Colorado to face $250M budget gap
Associated Press Writers
Denver, CO Colorado
DENVER, Colorado – Colorado is facing a $250 million budget gap for the fiscal year that ends next week and the shortfall could reach $838 million over the next three years, legislative economists said Monday.
Gov. Bill Ritter said state agencies would hold the line on spending, hiring and travel, but that more “tough choices” would have to be made for cuts to the budget that lawmakers have already approved for the new fiscal year.
Lawmakers said college tuition and state park entrance fees could rise and funding for kindergarten through 12th grade education could be cut as they and Ritter discuss how to close the gap. Ritter declined to give specifics, saying he wanted to talk to state lawmakers who oversee the budget first.
State officials said they plan to borrow money from next year’s budget to pay the remaining bills for the fiscal year that ends June 30. Lawmakers said they’ll be forced to cut a total of $384 million over the next year to cover the deficit and the shortfall that will accrue in the next year’s budget.
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Lawmakers have already closed one prison and delayed the opening of another, eliminated a $91 million property tax break for senior citizens, taxed cigarette sales and cut funding to health clinics that serve the uninsured.
Ritter had said he also planned to furlough state workers for at least four days a year. He did not announce when those would begin.
Before adjourning, lawmakers gave Ritter the flexibility to balance this year’s budget by drawing down the state’s reserve fund and taking money from other accounts. That money would have to be returned after the new fiscal year starts July 1.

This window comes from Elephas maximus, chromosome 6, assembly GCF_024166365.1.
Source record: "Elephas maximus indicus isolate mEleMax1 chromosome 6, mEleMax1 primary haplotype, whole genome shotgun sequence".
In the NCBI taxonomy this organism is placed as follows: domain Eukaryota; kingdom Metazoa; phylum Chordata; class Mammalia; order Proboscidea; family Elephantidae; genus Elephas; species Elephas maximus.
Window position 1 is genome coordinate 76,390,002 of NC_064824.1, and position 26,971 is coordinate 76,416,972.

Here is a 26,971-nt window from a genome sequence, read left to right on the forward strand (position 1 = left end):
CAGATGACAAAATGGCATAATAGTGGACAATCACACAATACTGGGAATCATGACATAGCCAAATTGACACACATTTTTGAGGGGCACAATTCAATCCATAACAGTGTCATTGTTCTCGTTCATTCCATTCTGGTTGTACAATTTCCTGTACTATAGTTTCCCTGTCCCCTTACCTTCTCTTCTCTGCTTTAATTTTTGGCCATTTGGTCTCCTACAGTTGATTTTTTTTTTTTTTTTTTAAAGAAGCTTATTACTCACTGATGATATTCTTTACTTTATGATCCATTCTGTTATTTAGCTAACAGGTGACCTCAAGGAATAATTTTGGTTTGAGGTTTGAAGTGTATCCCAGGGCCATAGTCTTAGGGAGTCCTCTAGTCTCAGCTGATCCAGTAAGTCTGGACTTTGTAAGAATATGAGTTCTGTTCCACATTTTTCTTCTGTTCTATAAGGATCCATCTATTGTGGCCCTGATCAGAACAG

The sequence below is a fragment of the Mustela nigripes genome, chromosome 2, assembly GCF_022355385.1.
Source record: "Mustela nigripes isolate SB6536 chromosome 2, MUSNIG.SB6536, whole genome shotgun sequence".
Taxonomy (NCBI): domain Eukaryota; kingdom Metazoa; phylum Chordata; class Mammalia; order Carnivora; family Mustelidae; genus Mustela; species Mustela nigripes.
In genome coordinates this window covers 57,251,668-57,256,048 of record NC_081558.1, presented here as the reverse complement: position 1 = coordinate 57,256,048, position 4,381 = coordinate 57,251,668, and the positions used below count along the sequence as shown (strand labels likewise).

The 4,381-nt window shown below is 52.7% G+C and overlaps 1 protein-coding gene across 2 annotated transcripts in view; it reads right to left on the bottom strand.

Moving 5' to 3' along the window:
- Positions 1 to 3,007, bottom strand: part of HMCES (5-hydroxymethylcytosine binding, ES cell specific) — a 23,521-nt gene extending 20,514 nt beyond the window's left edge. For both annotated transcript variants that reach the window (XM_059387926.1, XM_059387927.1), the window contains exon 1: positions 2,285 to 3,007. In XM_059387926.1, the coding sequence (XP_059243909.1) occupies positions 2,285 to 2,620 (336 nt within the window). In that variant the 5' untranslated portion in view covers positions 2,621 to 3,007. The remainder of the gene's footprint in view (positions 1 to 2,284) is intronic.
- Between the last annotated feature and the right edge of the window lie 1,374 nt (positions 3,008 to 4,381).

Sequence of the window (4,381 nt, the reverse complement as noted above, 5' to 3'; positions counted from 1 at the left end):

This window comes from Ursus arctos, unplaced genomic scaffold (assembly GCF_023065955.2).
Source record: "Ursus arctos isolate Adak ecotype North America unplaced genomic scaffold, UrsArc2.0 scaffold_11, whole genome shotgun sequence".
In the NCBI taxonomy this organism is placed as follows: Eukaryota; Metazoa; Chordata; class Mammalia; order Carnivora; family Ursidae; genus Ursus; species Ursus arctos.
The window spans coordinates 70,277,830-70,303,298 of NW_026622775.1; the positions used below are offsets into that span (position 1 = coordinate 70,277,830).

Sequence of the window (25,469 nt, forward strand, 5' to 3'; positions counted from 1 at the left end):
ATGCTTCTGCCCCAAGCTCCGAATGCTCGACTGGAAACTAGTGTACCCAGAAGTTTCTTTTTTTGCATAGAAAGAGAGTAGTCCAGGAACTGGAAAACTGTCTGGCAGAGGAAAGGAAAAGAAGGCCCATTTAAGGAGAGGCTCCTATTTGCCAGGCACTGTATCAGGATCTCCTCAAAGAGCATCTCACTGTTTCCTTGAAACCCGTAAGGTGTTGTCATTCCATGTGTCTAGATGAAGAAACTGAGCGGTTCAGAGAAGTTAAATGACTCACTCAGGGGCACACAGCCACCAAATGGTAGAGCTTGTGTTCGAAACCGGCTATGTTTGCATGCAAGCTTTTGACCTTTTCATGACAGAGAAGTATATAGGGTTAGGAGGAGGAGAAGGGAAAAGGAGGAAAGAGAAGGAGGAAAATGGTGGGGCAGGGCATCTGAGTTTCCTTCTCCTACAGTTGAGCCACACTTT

Ritter said he hoped to rely only on the temporary transfers to balance the budget, leaving the $138 million in the reserve fund alone.
“We’ve done it before, and we’ll do it again,” he said of balancing the budget.
Democratic state Sen. Moe Keller, of Wheat Ridge, the chair of the legislature’s Joint Budget Committee, said possibilities include asking Ritter to make additional cuts in each department or asking lawmakers to make cuts in the 2009-2010 budget year when they return in January.
“We’re not going to need a special session because we took care of this when the Legislature was in session,” Keller said.
In their March forecast, budget analysts warned the shortfall would be about $208 million. They blamed a sharp drop in corporate and personal income tax revenues for the bigger-than-expected gap. Lawmakers were expecting bad news, but some said they were still shocked.
“I shouldn’t have been surprised, but I am,” said state Sen. Abel Tapia, D-Pueblo.
A report in April by the National Conference of State Legislatures found at least 43 states were projecting deficits totaling more than $121 billion next year. California is facing a $24.3 billion deficit for the fiscal year that begins July 1. The state’s governor, Arnold Schwarzenegger, implemented two-day-a-month furloughs in February that dropped workers’ pay by 9.3 percent.
Arizona is facing a $4 billion budget gap, while Connecticut may fall as much as $8.7 billion short over the next two fiscal years. Other states struggling with shortfalls range from $70 million in Rhode Island to $3.2 billion in Ohio.
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